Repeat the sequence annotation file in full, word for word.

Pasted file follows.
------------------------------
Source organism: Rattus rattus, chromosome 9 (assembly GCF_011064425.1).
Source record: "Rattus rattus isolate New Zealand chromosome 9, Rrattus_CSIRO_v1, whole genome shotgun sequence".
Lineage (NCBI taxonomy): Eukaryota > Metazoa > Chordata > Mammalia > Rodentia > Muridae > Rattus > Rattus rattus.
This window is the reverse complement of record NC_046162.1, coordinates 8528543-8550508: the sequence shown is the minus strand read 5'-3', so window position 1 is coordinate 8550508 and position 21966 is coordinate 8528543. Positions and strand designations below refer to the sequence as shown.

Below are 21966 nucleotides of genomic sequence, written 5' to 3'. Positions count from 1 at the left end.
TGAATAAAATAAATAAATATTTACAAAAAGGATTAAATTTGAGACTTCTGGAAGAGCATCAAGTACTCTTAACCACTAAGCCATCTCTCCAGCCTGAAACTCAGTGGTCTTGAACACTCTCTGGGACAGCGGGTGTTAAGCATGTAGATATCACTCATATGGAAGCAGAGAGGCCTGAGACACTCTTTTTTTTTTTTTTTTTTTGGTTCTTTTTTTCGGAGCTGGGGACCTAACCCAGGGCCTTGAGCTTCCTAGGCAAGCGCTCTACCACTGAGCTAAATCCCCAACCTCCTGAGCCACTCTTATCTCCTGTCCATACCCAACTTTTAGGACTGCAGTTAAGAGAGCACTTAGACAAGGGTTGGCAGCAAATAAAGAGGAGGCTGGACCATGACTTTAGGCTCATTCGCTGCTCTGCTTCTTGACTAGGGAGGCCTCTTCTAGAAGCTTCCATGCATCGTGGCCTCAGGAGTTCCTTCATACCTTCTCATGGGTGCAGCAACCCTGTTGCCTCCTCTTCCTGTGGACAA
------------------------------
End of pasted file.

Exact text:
Source organism: Rattus rattus, chromosome 9 (assembly GCF_011064425.1).
Source record: "Rattus rattus isolate New Zealand chromosome 9, Rrattus_CSIRO_v1, whole genome shotgun sequence".
Lineage (NCBI taxonomy): Eukaryota > Metazoa > Chordata > Mammalia > Rodentia > Muridae > Rattus > Rattus rattus.
This window is the reverse complement of record NC_046162.1, coordinates 8528543-8550508: the sequence shown is the minus strand read 5'-3', so window position 1 is coordinate 8550508 and position 21966 is coordinate 8528543. Positions and strand designations below refer to the sequence as shown.

Below are 21966 nucleotides of genomic sequence, written 5' to 3'. Positions count from 1 at the left end.
TGAATAAAATAAATAAATATTTACAAAAAGGATTAAATTTGAGACTTCTGGAAGAGCATCAAGTACTCTTAACCACTAAGCCATCTCTCCAGCCTGAAACTCAGTGGTCTTGAACACTCTCTGGGACAGCGGGTGTTAAGCATGTAGATATCACTCATATGGAAGCAGAGAGGCCTGAGACACTCTTTTTTTTTTTTTTTTTTTGGTTCTTTTTTTCGGAGCTGGGGACCTAACCCAGGGCCTTGAGCTTCCTAGGCAAGCGCTCTACCACTGAGCTAAATCCCCAACCTCCTGAGCCACTCTTATCTCCTGTCCATACCCAACTTTTAGGACTGCAGTTAAGAGAGCACTTAGACAAGGGTTGGCAGCAAATAAAGAGGAGGCTGGACCATGACTTTAGGCTCATTCGCTGCTCTGCTTCTTGACTAGGGAGGCCTCTTCTAGAAGCTTCCATGCATCGTGGCCTCAGGAGTTCCTTCATACCTTCTCATGGGTGCAGCAACCCTGTTGCCTCCTCTTCCTGTGGACAA